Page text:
Tate Liverpool is preparing a major new project with the Brazilian collective Opavivará for spring 2018, the collective’s first solo exhibition in a UK institution. Founded in 2005 in Rio de Janiero, Opavivará is an art collective who work together to develop actions and projects that provide collective experiences and change the way we understand public space. In their interventions, Opavivará are interested in bringing domestic environments and behaviours into the public domain. Echoing the ambition for active participation of pioneering Brazilian artists such as Hélio Oiticica (1937–1980), their projects aim not just for participants to interact with the work, but to be fundamental agents of the execution of the work itself.
For Tate Liverpool, Opavivará extend and develop their ongoing project ‘Utupya’, which conceives environments and situations to reflect on the hybrid, mixed nature of contemporary culture. A key touchstone is the 1928 Cannibalist Manifesto of the Brazilian poet and polemicist Oswald de Andrade 1890–1954), a text that asserts that a key aspect of Brazil’s history is its ‘cannibalising’ other cultures. Opavivará are interested in the evolution of hybrid cultures and in celebrating the potential that arrives when people from different cultural backgrounds come together. For them, the Brazilian Tupi or Tupy tribe are an emblem of cultural admixture and interweaving.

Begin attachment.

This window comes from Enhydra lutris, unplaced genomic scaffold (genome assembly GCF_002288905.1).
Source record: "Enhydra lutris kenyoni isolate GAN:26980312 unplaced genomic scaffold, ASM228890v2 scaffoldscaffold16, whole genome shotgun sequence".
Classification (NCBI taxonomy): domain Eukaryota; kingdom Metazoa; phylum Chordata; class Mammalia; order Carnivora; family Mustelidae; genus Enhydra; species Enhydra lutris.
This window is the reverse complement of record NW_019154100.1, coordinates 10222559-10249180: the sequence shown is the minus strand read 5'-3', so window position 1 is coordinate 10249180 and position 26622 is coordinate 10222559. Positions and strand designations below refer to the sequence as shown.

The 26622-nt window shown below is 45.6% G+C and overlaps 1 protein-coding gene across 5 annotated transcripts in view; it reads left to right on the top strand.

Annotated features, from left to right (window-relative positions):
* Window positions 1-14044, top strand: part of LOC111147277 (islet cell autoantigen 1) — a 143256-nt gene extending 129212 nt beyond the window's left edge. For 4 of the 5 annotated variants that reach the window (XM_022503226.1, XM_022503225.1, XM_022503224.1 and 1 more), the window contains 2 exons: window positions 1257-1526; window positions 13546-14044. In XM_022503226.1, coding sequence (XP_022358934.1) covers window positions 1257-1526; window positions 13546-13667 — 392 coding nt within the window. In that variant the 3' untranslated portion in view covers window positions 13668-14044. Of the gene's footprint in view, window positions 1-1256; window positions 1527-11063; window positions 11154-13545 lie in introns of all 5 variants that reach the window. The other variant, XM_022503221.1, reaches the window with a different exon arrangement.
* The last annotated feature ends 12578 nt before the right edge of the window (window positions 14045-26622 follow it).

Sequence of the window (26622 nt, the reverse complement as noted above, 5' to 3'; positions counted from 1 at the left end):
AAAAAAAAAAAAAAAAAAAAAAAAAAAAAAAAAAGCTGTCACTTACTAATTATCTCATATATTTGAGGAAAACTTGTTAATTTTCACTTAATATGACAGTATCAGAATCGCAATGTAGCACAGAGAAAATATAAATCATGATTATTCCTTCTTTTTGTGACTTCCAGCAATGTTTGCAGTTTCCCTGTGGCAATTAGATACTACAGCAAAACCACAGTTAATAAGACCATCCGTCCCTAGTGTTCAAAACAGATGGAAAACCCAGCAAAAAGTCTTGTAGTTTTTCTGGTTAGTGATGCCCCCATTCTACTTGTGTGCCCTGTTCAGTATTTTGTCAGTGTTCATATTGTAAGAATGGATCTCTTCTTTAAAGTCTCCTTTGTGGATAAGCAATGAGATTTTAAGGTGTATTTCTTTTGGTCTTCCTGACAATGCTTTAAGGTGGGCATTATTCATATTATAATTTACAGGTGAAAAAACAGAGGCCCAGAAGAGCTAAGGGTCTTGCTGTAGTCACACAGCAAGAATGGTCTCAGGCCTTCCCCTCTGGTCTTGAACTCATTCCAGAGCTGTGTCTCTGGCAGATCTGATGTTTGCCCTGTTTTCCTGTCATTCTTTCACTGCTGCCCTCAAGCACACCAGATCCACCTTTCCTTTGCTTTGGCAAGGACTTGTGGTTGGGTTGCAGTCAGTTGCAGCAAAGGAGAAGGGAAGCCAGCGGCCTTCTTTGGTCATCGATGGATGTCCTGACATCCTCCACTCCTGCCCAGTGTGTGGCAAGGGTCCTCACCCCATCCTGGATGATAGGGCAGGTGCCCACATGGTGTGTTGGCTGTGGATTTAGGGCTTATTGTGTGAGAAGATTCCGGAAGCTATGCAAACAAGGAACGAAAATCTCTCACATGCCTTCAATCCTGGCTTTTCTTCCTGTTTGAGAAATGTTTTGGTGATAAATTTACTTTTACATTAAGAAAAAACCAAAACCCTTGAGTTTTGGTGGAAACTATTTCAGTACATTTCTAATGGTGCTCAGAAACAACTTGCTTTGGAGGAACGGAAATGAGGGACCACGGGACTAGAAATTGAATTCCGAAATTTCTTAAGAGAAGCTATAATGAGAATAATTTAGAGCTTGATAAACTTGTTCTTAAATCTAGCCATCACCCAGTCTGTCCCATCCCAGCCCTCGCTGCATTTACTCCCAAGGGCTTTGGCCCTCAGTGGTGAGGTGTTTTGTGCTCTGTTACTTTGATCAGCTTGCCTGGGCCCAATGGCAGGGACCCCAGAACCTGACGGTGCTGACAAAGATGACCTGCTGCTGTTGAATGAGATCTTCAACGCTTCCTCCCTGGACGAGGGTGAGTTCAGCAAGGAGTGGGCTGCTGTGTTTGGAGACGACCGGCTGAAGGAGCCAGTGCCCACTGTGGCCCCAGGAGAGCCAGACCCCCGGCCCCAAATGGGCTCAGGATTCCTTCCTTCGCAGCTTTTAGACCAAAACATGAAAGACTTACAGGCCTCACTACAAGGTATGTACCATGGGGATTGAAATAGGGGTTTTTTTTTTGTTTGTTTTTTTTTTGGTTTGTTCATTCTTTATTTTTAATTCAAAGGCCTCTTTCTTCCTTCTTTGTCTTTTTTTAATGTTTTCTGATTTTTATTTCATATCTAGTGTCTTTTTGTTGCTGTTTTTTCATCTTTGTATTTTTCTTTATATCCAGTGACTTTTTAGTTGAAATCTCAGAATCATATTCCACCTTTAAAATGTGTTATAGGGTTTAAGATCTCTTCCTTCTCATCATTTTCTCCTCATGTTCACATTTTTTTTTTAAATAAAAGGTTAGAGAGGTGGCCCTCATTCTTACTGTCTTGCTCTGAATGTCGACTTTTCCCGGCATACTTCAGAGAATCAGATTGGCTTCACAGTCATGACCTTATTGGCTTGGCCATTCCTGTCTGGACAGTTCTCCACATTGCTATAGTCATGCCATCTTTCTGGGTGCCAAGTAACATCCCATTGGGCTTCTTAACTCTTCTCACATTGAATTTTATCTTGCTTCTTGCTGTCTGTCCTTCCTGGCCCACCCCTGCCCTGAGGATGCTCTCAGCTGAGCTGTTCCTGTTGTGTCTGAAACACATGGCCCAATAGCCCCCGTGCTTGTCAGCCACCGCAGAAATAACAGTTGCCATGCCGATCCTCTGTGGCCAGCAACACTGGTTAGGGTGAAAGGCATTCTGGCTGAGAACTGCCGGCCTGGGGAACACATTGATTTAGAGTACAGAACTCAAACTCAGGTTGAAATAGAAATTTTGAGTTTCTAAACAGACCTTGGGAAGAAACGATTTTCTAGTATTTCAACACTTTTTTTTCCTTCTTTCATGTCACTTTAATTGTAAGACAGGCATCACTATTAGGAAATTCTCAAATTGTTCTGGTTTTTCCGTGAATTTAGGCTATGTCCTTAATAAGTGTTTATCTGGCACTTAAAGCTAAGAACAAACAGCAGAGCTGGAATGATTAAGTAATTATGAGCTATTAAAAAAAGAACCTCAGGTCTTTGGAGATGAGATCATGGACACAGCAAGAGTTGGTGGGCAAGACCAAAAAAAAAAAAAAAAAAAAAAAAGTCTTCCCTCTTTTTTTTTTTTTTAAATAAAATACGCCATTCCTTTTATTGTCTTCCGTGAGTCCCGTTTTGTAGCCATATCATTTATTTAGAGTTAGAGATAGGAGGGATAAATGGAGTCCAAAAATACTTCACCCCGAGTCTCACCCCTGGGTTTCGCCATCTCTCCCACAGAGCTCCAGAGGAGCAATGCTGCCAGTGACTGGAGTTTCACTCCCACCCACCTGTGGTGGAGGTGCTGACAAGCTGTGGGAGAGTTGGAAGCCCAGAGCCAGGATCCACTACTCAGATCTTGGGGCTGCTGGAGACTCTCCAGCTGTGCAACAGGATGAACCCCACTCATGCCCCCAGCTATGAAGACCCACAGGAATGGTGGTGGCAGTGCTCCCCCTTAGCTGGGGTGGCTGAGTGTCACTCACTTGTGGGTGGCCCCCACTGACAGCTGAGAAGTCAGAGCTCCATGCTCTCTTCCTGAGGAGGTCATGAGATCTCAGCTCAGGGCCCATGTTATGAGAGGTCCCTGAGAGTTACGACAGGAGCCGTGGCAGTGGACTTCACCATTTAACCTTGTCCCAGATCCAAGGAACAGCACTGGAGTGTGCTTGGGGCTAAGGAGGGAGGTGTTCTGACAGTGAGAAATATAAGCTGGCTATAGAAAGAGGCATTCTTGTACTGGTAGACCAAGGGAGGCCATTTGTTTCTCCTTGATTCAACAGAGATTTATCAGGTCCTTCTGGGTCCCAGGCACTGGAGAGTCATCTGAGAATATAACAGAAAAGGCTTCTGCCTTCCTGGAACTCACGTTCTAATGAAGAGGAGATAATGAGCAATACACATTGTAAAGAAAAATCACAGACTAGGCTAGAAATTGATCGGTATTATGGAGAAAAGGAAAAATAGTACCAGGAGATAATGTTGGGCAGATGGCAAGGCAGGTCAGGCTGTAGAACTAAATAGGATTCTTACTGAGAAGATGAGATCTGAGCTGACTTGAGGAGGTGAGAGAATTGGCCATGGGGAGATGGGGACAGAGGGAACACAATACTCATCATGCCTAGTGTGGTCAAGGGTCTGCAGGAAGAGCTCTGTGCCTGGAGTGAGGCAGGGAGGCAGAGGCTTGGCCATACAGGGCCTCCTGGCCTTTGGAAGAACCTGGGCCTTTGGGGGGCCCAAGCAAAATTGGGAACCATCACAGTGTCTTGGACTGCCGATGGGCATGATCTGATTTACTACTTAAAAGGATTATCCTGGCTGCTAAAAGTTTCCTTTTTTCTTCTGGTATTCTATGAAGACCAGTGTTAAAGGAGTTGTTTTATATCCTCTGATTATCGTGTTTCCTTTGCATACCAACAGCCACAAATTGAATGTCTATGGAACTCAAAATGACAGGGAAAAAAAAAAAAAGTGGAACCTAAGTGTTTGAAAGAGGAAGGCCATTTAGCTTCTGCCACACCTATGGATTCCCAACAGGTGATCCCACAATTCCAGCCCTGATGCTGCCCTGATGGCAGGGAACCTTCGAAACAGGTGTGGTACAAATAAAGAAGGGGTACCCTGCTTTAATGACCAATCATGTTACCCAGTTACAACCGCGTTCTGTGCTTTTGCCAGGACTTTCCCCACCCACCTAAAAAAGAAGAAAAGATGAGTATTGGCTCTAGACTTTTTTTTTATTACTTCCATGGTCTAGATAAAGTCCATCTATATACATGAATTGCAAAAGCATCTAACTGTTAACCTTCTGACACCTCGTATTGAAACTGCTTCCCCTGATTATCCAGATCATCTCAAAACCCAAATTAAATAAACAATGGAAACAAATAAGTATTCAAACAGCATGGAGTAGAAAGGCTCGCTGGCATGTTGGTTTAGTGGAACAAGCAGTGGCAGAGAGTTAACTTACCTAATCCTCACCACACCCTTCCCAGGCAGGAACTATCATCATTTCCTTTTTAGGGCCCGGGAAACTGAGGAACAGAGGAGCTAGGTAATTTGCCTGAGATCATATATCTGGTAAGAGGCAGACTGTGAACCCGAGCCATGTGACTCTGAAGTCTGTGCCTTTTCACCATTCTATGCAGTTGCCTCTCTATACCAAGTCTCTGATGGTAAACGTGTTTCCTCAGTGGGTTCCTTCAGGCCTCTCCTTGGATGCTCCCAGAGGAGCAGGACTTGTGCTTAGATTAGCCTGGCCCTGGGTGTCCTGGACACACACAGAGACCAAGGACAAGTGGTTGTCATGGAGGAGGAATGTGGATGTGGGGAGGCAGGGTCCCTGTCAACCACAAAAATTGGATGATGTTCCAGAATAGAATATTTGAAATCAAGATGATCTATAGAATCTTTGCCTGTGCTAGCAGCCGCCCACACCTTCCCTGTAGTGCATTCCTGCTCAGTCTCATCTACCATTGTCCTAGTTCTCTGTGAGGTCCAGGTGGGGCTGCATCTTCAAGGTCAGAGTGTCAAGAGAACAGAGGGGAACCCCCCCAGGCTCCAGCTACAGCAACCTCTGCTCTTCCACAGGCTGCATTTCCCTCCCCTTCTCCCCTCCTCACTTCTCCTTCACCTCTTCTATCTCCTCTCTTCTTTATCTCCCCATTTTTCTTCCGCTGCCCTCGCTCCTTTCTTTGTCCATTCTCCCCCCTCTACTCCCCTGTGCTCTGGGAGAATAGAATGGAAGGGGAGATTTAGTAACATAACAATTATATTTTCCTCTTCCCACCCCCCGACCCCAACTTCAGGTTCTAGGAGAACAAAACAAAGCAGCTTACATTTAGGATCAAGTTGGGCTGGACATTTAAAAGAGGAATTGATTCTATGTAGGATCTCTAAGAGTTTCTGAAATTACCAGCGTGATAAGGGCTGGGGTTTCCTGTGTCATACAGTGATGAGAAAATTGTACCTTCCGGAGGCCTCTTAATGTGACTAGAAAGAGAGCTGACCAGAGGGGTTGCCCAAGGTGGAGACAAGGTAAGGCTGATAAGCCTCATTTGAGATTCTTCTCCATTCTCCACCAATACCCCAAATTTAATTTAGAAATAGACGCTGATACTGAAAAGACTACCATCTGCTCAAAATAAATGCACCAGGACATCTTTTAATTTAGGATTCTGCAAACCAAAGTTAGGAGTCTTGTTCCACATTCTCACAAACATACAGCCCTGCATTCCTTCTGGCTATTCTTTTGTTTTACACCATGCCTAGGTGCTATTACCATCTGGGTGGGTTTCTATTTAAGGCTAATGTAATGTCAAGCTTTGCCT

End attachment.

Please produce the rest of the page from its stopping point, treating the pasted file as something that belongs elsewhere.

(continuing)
In the gallery, Opavivará will create a series of immersive environments, drawing on hybrid elements of Brazilian indigenous tradition and contemporary culture. Repurposing or converting pre-existing everyday objects, they adapt them to new social functions in an ad-hoc manner. In Rede Social, they create a multi-part hammock, a ‘social network’ that invites negotiation and cooperation between participants, accompanied by the sounds of traditional chocalho rattles. In Pajémirim, they invite visitors to concoct and share tea using medicinal herbs grown in Liverpool. In the central gallery space, Opavivará fuse ancient Brazilian dance rituals with contemporary music, creating an interactive sound system and inviting visitors to wear different sensorial props amongst a forest of traditionally inspired parasols.